Default In A Liquidity Trap: Nick Rowe asks a good question: if we took our models seriously, what would we expect the effects of threatened default to be on the larger economy? His answer is that expected default should work just like expected inflation, which means that if anything it should be favorable right now. I think this is wrong — but in an interesting way…. [I]nflation doesn’t just erode the value of bonds; it also erodes the value of cash. And that’s why expected inflation can help in a liquidity trap: it makes sitting on cash less attractive. The threat of default doesn’t do that. As far as I know, we’re not talking about a loss of confidence in pieces of paper bearing pictures of dead presidents. And that’s why the threat of default isn’t equivalent — and not expansionary.
I see it slightly differently: a constant nominal interest rate, expected inflation has no effect on the money-bonds margin but makes people want to dump their bonds for goods and services--hence it is expansionary. But at a constant nominal interest rate, expected default makes people want to hold fewer bonds and more money as well. I think both the IS and LM curves should shift equally, and there should be no effect.
Paul goes further:
In fact, I’d argue that it is in fact contractionary, because it raises interest rates even in a liquidity trap…. [I]ntroduce the threat of default. This makes short-term debt worse than cash…. Yet… the Fed is ready to buy bonds to keep the rate at zero. So what happens? In a simple model, investors sell all short-term US debt to the Fed…. [S]uppose the Fed does in fact buy all the short-term debt. Then there is… still a “shadow” rate… that rate can easily go well above zero. This shadow rate, in turn, is — if I’m getting this right — the rate that feeds into the determination of longer-term rates. So we should expect rates to rise all along the term structure…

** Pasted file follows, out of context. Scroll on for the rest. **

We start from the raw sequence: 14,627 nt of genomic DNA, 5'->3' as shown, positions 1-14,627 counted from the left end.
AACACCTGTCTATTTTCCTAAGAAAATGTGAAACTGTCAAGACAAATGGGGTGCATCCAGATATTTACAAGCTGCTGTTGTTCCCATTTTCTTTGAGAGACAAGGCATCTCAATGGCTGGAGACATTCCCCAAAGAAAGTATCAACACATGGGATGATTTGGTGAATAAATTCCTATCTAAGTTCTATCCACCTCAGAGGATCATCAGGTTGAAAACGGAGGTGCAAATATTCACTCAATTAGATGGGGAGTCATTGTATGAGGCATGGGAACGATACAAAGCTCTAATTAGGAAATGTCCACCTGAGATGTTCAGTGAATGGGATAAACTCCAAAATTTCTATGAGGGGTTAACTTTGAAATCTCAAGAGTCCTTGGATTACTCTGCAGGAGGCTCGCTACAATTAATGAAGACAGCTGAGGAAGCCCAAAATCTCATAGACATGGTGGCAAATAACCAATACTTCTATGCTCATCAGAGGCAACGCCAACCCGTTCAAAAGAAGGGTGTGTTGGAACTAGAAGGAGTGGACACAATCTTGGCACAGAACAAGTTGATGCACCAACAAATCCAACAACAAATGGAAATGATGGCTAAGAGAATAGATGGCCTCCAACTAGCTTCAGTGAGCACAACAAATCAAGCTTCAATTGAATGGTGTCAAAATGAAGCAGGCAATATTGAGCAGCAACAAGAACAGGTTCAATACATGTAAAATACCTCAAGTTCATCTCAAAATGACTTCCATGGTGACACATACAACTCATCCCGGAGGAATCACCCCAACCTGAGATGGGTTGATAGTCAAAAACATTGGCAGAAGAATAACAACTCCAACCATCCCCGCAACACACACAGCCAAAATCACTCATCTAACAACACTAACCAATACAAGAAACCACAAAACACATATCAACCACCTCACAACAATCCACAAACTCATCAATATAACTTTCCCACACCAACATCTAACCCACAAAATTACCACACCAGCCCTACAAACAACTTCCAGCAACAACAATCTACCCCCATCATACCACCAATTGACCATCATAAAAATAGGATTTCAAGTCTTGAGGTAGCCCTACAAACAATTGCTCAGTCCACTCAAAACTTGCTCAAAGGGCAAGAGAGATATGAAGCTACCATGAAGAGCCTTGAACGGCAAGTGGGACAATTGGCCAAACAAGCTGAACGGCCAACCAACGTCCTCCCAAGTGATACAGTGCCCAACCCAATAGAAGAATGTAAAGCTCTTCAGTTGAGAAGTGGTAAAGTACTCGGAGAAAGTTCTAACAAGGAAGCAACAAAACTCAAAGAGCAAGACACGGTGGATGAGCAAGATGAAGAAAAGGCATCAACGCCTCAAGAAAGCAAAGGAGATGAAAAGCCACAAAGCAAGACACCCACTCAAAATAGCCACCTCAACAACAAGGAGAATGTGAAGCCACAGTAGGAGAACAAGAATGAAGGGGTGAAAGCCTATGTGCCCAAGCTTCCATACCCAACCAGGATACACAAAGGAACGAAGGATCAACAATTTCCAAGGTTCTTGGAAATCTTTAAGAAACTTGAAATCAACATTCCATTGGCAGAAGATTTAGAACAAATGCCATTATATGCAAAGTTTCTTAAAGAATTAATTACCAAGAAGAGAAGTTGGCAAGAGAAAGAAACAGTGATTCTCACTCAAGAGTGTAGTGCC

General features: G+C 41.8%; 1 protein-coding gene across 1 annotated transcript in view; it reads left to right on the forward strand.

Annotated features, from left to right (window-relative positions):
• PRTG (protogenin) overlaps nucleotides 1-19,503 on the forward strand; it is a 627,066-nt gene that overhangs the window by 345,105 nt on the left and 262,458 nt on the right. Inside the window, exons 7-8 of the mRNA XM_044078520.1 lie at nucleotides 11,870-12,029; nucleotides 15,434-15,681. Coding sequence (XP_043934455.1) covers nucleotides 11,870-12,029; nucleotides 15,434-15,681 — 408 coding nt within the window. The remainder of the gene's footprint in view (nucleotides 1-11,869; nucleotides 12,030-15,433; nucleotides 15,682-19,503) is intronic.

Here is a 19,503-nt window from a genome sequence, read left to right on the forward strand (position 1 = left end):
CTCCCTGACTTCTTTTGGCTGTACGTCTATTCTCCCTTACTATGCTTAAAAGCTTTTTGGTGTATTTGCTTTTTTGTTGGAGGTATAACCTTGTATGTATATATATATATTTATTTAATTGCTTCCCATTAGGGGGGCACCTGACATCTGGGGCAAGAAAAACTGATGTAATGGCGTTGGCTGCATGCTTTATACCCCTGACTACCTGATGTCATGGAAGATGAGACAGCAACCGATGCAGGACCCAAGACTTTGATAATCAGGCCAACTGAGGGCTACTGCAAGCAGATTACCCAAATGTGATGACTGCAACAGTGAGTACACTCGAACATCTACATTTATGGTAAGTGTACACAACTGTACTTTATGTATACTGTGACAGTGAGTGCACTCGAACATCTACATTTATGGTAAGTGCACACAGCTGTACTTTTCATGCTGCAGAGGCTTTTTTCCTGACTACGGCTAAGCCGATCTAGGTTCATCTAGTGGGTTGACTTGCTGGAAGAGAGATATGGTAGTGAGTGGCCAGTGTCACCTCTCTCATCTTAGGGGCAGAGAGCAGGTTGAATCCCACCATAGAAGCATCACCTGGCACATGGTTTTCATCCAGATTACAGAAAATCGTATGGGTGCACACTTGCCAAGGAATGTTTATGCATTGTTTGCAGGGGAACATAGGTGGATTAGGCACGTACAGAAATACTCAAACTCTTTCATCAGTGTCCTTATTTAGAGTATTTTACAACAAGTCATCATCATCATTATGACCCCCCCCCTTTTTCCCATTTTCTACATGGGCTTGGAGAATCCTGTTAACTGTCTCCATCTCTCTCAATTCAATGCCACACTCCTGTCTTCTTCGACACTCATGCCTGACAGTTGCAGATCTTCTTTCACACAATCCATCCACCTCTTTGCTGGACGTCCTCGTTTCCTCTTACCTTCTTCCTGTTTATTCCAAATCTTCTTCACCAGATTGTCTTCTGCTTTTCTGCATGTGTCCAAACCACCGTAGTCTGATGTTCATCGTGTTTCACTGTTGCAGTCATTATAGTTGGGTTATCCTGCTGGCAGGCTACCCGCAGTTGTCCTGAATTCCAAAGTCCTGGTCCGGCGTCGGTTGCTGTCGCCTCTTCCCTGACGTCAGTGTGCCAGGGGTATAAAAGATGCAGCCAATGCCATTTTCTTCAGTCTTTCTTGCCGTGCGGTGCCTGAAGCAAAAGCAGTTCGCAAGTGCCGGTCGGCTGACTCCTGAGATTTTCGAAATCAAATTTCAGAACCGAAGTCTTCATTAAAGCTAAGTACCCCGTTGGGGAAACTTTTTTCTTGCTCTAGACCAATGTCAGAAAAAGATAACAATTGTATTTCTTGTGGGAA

I think that nominal interest rates do rise, but the increase in nominal interest rates reduces spending on goods and services by exactly as much as the increase in the default probability raises it.
And then, of course, there is:
the question of what happens to the functioning of financial markets. Anil Kashyap tells me that everything will collapse, because repo depends on Treasuries as collateral. But why not just use cash instead? Hey, this is fun! But, you know, I’d rather not test the analysis in practice.
In practice, I think that repo would shift to cash as collateral, I think that the Fed would simply absorb the default risk from those who were worried about it, and that Nick Rowe might be right--as long as the Federal Reserve is willing to keep interest rates near zero by massively expanding its balance sheet.
Of course, the Fed could do the same thing if it were just to massively expand its balance sheet without any overhanging threat of default.
Odd nobody has worked this out fully yet. But I cannot find it anywhere...